Sharp AQUOS LC52PD7X
- Excellent image quality at 1080p and high definition modes, Good standard definition scaling, Superb PC mode, Wide range of connection options, Attractive Design
- Some minor pixelation during 720p gaming, Images were too dark at times
The LC52PD7X is an excellent LCD TV for those wishing to enter the world of 1080p and high definition content. Its price tag is high, but if you have the cash to spend, you won't be disappointed.
Price$ 7,699.00 (AUD)
The LC52PD7X is a 52in LCD TV with a native resolution of 1920x1080. It offers exceptional image quality across a wide range of input modes and a new attractive piano-black design. Earlier in the year we reviewed the AQUOS 52GD7X and were mightily impressed with that we saw. Many months later, we could be forgiven for thinking that the LC52PD7X is just a rehash of that model in a swanky new chassis. However, it's a different beast. It has the same generation of glass, is made at the same factory, but there are some improvements in this model that have addressed the problems that we found in the previous one. It's not a perfect TV, but it certainly deserves its position at the upper echelon of the 1080p TV market.
To test the TV's 1080p mode, we connected it to the Samsung BD-P1000 Blu-ray player using HDMI, and viewed the Blu-ray film Casino Royale. We were immediately impressed with how well the unit handled motion; there was no detectable jitter during the opening black and white sequence. This was followed by the stunning credit sequence, which showed no signs of pixelation and was incredibly detailed. The colours were rich with no over-saturation and the black levels were quite good. At default settings, the black levels are outstanding and, for an LCD TV, among the better we have seen. However, the quality black levels come at a price. At factory default settings, the contrast is a little lacking and, as such, some darker scenes look a little too dark. This results in a loss of detail. This problem could be fixed after tweaking the many settings that can be found in the TV's on-screen calibration menu, but this slightly hampered the image quality.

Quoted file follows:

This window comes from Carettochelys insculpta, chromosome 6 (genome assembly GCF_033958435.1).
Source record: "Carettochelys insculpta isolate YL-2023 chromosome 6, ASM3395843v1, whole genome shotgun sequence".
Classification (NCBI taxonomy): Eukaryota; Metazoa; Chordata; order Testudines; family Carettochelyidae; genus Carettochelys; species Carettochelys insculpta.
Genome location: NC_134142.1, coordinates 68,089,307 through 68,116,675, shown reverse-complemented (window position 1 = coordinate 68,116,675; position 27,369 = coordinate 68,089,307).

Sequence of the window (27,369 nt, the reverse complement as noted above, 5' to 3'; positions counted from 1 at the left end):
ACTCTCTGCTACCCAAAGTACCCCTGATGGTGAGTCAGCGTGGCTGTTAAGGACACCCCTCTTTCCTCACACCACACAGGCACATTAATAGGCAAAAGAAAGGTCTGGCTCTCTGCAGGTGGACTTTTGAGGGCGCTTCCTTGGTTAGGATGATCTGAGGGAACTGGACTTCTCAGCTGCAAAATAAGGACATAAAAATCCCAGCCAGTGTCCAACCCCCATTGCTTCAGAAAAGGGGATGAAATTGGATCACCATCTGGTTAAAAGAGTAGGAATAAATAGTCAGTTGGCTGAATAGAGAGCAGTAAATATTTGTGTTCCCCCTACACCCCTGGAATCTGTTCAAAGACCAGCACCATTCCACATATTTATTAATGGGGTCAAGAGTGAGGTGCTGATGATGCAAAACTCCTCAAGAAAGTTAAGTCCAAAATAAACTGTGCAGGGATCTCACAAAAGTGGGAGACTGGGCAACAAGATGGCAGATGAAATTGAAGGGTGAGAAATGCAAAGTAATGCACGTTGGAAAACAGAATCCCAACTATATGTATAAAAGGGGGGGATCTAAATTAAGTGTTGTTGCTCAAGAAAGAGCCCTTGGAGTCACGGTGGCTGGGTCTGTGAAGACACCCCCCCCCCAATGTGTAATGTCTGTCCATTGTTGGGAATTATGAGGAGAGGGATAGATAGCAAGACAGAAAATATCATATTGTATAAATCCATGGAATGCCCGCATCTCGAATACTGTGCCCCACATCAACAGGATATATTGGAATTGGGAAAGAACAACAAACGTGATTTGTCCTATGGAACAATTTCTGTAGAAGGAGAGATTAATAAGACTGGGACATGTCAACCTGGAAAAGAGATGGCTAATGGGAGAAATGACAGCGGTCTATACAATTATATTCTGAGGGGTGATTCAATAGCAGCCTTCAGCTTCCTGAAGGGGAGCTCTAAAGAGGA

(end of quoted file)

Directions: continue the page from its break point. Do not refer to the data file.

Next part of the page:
Despite this minor point, this unit is definitely suitable for Blu-ray movie playback and it should satisfy those looking to get in on the HD film experience.
High definition (720p/1080i)
We ran both gaming and HD-DVD tests at 720p and 1080i, respectively, in order to check the high definition performance of the LC52PD7X.
At 720p, we connected the Xbox 360 to the unit via a Component connection and played Tony Hawk's Project 8 and Ghost Recon Advanced Warfighter 2. The colours and detail were excellent and motion was handled with ease. However, we discovered minor pixelation along some edges, particularly curved and diagonal edges. This extended to some finer details like overhead power cables and blades of grass as well. That said, we test a little closer to the unit than most people will likely sit. Since the pixelation was fairly minor, this isn't a massive problem. However, the contrast issue seen in the 1080p test was a little more apparent here. The game environments have many areas that are darker, and these were a little too hard to peer into.
To test the TV's 1080i mode, we viewed the Empire State Building finale from King Kong on HD-DVD. The same minor weaknesses that were seen in the Blu-ray tests were also seen in the HD-DVD tests. Once again, areas were a little too dark at times. Considering the exquisite all-round image quality of the TV, this isn't a major problem for it, and we were able to correct it through the on-screen calibration menu.
Gamers and movie buffs alike will appreciate the high definition performance of the LC52PD7X. While it has some minor issues, it's still able to deliver the impressive image quality that we have come to expect from Sharp LCD TVs.